From WILL PARRISH
On May 7th, Caltrans goes hat-in-hand to the California Transportation Commission (CTC), which allocates funding for California transportation infrastructure projects, to request $30.986 million for the wetlands and riparian areas “mitigation” plans that I describe in the adjoining story. The CTC’s 11 esteemed board members, most of them members of California’s elite business circles with financial stakes in the real estate, construction, and transportation industries, are convening in Los Angeles to deliberate on 166 agenda items over the course of four hours.
Although one of the conditions of CalTrans’ Clean Water Act permit with the Army Corps of Engineers for the Willits Bypass is that it cannot begin construction before securing all mitigation funding, the Army Corps granted Big Orange an exemption to that condition. So that CalTrans could begin destroying trees and vegetation starting in February, the Army Corps merely required that CalTrans provide them a written “assurance” that the CTC would vote in its favor next Tuesday.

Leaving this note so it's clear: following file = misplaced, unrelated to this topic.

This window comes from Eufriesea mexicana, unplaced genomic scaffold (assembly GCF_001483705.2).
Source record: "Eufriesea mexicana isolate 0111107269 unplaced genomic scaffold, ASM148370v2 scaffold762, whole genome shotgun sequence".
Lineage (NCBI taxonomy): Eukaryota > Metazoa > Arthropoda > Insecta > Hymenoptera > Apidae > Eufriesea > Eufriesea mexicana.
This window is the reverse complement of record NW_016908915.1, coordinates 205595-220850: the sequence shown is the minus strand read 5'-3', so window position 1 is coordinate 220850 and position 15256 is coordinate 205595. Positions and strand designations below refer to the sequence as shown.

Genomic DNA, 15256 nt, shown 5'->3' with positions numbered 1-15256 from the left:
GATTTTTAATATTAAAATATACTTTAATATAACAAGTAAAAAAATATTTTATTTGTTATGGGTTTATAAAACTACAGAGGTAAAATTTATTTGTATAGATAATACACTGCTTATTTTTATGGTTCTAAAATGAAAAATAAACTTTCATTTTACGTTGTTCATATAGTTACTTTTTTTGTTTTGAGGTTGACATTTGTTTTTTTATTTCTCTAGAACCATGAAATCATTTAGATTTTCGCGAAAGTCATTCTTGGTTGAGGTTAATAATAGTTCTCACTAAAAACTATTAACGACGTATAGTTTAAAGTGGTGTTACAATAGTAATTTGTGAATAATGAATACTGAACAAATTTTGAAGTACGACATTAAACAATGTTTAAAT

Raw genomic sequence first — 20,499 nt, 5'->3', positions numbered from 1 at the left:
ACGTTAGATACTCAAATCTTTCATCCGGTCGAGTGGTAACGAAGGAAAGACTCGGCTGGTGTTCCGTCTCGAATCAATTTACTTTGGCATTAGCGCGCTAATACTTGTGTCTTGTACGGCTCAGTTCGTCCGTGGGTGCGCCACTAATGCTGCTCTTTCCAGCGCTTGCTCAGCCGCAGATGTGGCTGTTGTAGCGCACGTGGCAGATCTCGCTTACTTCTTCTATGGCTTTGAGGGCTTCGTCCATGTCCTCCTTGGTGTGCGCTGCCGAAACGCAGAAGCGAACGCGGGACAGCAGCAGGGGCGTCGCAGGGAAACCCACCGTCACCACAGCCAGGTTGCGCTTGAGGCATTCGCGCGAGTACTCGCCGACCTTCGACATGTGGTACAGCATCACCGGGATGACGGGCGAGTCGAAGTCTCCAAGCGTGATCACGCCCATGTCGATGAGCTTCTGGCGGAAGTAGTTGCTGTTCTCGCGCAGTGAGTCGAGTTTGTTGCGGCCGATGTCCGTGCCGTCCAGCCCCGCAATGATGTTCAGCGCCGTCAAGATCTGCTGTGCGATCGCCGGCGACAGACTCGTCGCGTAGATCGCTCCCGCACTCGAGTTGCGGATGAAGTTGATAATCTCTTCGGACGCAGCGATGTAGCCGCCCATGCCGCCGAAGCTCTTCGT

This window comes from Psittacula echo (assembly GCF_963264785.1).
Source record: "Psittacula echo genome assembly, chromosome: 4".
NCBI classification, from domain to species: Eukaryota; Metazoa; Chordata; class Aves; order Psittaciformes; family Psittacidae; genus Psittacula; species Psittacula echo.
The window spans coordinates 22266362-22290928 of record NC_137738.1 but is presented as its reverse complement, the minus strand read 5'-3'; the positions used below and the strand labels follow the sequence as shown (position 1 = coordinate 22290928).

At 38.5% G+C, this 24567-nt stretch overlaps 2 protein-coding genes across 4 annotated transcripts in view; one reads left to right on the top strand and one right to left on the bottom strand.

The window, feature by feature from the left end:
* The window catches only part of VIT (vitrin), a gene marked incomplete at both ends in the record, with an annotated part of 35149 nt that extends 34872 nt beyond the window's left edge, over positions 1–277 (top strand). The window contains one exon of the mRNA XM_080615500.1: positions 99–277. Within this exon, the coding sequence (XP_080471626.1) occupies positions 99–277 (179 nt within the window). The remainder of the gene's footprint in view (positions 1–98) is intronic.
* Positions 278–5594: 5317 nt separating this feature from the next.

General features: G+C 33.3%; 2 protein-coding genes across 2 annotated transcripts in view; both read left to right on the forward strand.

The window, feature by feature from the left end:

Whatever form the assurance took, it was probably superfluous. The CTC’s clearly established record is to rubber-stamp everything that comes before it, excepting rare instances where influential officials intervene in advance of the meetings.